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Difficulty: #Moderate (Terrain/Distance).
Setting: Coastal barrens.
Facilities: Minimal parking.
Part of the extensive West Dover Provincial Park
One of the most scenic #coastal hiking trails in Halifax.
Rugged, unmaintained & unmarked.
Polly’s Cove will encompass you with memorably striking scenery while filling your lungs with invigoratingly fresh coastal air. By the time you leave, you’ll wish you could bottle the experience to take home. Immensely calming when its shoreline is booming with powerful surf, or when it’s subdued, quiet and veiled in fog alike.
As with any #coastal hiking trail, the scenery and atmosphere change drastically with the weather. Awe-inspiring year-round, there’s always a new perspective with every visit. During the warm months of June-October, the landscape is considerably more colourful with a carpet of green shrubs and wildflowers. The colder months are not without their own uniquely stark, barren, monochromatic beauty. Rich in biodiversity (tread lightly), it’s a great place for coastal #bird-watching as its adjacent islands are home to many seabirds. Check out my curated shop for the best local bird guide books.
Trailhead & Parking
The trailhead is situated 2km away from the entrance to world-famous Peggy’s Cove, just after West Dover on the left side of the road if coming via Prospect Road. It is easy to miss since there are no signs, and the gravel parking areas are only big enough for a few cars (the province’s budget for these eco-tourism gems is highly inadequate). The only indication of the trailhead may be the other cars already parked there.
If the main parking area is full, there is another one a little further down on the opposite side of the road (see the trail map). If both are full, as a ‘plan B’, I recommend checking out West Dover Provincial Park’s Long Lake trails a short distance down the road, with a much larger parking area.
Peggy’s Cove’s Lesser-Known Neighbour
Most people head out to this way only to visit Peggy’s Cove. There are plenty of much less visited destinations within a short distance. On top of the Peggy’s Cove preservation area, I recommend visiting the solemnly beautiful Swissair disaster memorial and the vast, wild West Dover Provincial Park for an all-encompassing day-trip.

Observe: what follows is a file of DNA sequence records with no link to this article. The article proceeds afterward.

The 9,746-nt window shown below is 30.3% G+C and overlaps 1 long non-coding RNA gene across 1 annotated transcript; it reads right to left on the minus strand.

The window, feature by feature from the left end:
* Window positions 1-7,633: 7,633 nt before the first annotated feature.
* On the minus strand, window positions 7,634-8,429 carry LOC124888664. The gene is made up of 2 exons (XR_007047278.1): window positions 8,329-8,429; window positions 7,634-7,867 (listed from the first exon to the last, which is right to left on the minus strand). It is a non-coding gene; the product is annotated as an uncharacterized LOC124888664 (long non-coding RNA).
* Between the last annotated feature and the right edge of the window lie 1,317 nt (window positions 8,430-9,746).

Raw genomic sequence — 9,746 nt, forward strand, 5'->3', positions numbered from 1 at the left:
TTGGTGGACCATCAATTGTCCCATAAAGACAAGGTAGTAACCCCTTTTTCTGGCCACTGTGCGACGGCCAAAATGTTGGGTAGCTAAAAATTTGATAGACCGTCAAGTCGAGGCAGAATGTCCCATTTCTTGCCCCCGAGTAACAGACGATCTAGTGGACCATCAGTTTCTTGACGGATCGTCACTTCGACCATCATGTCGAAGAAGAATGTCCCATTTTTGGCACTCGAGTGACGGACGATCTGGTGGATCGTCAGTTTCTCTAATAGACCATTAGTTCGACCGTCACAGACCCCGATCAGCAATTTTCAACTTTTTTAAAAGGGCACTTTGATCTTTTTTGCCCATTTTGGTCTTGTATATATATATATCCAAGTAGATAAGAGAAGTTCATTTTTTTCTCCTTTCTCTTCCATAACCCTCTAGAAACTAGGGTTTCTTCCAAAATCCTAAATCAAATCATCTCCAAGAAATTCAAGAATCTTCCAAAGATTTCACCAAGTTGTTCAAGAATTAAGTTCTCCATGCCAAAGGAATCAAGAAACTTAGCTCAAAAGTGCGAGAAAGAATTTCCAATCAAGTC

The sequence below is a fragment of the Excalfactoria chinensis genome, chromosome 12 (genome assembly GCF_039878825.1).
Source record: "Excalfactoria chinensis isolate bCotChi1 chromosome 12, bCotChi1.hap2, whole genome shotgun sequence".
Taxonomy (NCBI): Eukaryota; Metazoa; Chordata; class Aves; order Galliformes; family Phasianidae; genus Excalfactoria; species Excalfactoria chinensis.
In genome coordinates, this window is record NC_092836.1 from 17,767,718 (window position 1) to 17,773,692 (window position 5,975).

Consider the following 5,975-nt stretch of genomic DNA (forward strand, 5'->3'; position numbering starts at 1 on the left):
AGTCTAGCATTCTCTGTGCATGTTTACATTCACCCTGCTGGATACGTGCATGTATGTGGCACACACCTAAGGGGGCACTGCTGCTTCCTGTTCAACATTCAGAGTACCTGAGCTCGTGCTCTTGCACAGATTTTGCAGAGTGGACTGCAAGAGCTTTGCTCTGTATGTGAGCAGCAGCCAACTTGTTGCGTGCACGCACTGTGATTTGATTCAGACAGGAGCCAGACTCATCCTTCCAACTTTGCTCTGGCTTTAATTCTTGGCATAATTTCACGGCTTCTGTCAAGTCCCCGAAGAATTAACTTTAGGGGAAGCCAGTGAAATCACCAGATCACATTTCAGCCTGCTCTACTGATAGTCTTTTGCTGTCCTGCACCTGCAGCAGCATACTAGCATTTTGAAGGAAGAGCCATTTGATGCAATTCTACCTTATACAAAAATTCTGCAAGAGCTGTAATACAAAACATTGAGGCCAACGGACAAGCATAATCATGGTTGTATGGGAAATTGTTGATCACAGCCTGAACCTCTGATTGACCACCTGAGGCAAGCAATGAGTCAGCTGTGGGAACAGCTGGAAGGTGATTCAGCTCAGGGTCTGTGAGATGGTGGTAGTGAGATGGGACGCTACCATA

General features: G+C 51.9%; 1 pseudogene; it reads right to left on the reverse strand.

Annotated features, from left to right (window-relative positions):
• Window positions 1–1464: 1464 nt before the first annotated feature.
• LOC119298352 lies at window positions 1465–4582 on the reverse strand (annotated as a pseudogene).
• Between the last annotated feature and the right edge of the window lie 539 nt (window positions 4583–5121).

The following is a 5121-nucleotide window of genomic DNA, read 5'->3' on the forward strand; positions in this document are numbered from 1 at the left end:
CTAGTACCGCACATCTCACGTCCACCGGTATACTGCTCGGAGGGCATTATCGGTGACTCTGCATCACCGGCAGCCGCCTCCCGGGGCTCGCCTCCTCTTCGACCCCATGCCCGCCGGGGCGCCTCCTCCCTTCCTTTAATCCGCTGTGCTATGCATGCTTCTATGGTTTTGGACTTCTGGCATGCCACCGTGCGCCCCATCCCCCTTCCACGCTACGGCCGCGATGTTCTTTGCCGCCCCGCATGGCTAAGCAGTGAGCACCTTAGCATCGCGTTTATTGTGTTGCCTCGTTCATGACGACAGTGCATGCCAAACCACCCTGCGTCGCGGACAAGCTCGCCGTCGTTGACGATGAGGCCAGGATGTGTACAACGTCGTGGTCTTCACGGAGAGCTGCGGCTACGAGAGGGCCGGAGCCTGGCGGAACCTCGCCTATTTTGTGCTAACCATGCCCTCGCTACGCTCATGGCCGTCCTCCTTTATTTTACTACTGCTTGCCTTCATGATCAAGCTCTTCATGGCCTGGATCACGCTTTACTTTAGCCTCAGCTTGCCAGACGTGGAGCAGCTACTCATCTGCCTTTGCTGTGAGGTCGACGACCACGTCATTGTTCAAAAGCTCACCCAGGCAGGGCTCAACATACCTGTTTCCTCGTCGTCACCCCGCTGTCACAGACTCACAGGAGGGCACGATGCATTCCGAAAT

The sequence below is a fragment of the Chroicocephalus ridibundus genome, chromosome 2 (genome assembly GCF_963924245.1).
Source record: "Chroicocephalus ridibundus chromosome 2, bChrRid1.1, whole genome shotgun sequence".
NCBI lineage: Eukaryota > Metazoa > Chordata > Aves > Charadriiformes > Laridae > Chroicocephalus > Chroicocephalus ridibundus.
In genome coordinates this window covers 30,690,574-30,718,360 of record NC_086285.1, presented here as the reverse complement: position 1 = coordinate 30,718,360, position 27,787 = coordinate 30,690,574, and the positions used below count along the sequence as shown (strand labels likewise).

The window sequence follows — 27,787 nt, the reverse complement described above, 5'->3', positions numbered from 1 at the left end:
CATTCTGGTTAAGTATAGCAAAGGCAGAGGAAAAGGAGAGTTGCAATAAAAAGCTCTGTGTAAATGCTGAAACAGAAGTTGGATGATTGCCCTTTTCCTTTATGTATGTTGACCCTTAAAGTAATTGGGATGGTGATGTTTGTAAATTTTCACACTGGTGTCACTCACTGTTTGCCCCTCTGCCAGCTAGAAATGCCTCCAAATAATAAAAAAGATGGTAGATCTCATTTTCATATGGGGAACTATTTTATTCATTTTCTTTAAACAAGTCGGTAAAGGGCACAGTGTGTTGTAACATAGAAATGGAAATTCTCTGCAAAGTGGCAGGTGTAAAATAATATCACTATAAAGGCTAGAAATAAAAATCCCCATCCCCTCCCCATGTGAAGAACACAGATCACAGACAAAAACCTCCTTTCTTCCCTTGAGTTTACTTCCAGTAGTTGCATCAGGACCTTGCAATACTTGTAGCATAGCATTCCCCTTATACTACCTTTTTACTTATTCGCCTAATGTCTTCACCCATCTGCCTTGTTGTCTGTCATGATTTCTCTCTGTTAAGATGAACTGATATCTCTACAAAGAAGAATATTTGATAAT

The wilderness park stretches for over 1000 acres with Polly’s Cove encompassing much of its coastline. The best place to explore the rugged coastline of this area, Polly’s Cove is full of expansive coastal views.
From various points you’ll have a unique perspective on famous Peggy’s Point lighthouse and the village of Peggy’s Cove in the distance. Sunsets are especially beautiful here as they cast a soft glow over the landscape before setting with Peggy’s Cove in the foreground.
The landscape is dotted with huge glacial erratic, boulders deposited thousands of years ago by retreating glaciers. Perched atop a high point, distantly inland, you may notice an especially distinct one, which you can visit up close with my previously mentioned West Dover Provincial Park guide.
Polly’s Cove is much less well known than Peggy’s Cove, so it’s not as crowded with tourists. Its “hidden gem” designation has been let out of the bag in recent years, so the parking areas can be full during peak times. The coastal barrens landscape, full of monolithic granite makes for a fun hike with rock scampering and climbing opportunities.
Rugged Hiking Trails
While the trails are not overly difficult, they are not ideal for inexperienced hikers. All trails are completely unmarked, narrow and naturally rugged. You will often find yourself jumping over mud, wading through the brush, or losing traction on the rocky terrain. There are many trails that can turn into a maze, but the high traffic main trails are usually easily distinguishable from wildlife paths and other off-trail no-go zones. It’s a good idea to periodically stop to look at your route ahead to avoid venturing off the main trails and into bad spots, for your own sake and that of the delicate ecosystem.
The main trail leading from the main parking lot will eventually come to a fork. The right side will take you towards Peggy’s Cove on a much less-trafficked and less well-defined loop around a small pond and boggy area (Yellow on the trail map). Heading left off of the main trail (Blue on the trail map) will take you along an easier route towards Polly’s Cove proper, by the foundation of a former radar station and onto the amazing views at “Barbara Basin” and Burns Cove.
It’s largely pointless to offer much more advice beyond those points as free exploration is part of what makes Polly’s Cove such a fun hike. Just be sure to not make your own paths to keep disturbances to a minimum.
Some routes can involve climbing uneven terrain, dangerously slippery rocks and boggy areas. Coastal weather conditions change rapidly with fog, wind and big temperature swings. Even when setting out in favourable conditions, packing a waterproof windbreaker and extra insulating layer is always wise. Expect breezy or windy conditions as the norm.
Be advised that it’s very easy to spend far more time than planned when visiting Polly’s Cove, so leave yourself plenty of time to enjoy it. For full enjoyment of break time with snacks & an insulated beverage, bring a sitting pad to cushion your butt on the hard granite surfaces, and of course, LEAVE NO TRACE. If you see any litter that you can safely pack out with you, please do so us responsible hikers will outnumber the thoughtless ones.
Polly’s Cove Habitat:
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